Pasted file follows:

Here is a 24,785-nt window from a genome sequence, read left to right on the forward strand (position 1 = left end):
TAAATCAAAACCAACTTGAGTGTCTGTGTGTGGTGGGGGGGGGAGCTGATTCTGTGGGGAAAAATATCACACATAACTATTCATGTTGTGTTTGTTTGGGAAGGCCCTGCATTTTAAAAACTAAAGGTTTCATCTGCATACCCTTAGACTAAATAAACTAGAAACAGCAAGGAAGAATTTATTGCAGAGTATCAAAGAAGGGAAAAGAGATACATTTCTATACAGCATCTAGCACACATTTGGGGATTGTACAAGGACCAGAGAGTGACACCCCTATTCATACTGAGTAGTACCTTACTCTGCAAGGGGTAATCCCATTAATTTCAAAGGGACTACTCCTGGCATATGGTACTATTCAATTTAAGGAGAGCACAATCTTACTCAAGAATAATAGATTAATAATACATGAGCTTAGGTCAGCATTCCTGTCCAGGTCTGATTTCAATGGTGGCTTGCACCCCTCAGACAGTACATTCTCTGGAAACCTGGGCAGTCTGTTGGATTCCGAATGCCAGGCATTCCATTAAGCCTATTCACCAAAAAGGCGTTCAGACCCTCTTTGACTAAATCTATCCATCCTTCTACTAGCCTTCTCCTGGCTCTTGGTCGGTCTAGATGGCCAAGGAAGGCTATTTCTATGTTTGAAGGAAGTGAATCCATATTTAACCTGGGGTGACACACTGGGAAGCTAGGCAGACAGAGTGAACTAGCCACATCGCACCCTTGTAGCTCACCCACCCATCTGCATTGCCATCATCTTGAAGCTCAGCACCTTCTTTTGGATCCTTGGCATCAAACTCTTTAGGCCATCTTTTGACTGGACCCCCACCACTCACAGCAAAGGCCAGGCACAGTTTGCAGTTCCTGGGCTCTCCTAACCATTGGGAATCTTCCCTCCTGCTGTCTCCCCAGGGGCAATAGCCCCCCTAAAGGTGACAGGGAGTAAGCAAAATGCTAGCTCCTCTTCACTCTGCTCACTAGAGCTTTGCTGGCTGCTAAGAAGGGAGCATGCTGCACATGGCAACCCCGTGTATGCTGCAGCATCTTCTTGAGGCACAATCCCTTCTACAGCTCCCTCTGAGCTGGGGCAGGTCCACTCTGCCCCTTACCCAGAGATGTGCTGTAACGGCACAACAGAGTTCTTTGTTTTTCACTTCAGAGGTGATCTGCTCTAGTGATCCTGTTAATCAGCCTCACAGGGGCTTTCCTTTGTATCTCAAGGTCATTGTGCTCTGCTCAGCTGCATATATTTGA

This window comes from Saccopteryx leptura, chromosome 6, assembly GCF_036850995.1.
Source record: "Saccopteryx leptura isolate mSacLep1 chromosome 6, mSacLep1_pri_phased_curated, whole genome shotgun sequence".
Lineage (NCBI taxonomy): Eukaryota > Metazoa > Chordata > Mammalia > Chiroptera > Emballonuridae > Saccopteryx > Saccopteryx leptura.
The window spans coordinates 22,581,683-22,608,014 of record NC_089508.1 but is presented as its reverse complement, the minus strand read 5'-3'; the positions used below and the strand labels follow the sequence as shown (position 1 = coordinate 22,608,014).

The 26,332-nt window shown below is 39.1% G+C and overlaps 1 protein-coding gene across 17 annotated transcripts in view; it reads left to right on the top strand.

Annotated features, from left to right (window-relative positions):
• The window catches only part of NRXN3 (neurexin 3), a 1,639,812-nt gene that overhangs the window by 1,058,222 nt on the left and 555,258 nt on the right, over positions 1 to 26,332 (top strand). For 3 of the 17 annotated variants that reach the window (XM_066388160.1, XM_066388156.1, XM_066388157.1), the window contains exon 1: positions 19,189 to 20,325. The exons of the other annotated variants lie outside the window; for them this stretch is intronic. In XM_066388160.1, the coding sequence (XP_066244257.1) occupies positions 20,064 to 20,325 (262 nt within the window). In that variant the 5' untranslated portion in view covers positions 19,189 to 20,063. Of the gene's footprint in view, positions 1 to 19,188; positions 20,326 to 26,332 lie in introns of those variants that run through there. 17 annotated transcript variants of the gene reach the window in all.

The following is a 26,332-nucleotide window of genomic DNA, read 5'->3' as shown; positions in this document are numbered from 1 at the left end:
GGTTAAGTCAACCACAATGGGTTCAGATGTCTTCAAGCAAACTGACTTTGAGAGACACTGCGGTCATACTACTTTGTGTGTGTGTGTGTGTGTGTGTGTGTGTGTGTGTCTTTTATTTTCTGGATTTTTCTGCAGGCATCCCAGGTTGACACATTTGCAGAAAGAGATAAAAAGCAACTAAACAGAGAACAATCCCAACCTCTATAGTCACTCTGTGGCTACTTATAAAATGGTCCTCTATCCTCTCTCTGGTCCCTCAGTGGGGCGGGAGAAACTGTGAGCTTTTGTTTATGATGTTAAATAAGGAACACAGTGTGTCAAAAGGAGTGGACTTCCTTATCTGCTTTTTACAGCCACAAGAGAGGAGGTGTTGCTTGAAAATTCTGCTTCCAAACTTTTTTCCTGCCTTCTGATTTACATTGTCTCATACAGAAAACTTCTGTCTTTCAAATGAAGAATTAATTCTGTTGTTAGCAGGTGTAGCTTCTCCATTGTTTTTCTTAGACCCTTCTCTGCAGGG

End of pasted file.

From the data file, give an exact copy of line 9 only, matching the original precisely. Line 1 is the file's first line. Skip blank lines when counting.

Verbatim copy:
• The window catches only part of NRXN3 (neurexin 3), a 1,639,812-nt gene that overhangs the window by 1,058,222 nt on the left and 555,258 nt on the right, over positions 1 to 26,332 (top strand). For 3 of the 17 annotated variants that reach the window (XM_066388160.1, XM_066388156.1, XM_066388157.1), the window contains exon 1: positions 19,189 to 20,325. The exons of the other annotated variants lie outside the window; for them this stretch is intronic. In XM_066388160.1, the coding sequence (XP_066244257.1) occupies positions 20,064 to 20,325 (262 nt within the window). In that variant the 5' untranslated portion in view covers positions 19,189 to 20,063. Of the gene's footprint in view, positions 1 to 19,188; positions 20,326 to 26,332 lie in introns of those variants that run through there. 17 annotated transcript variants of the gene reach the window in all.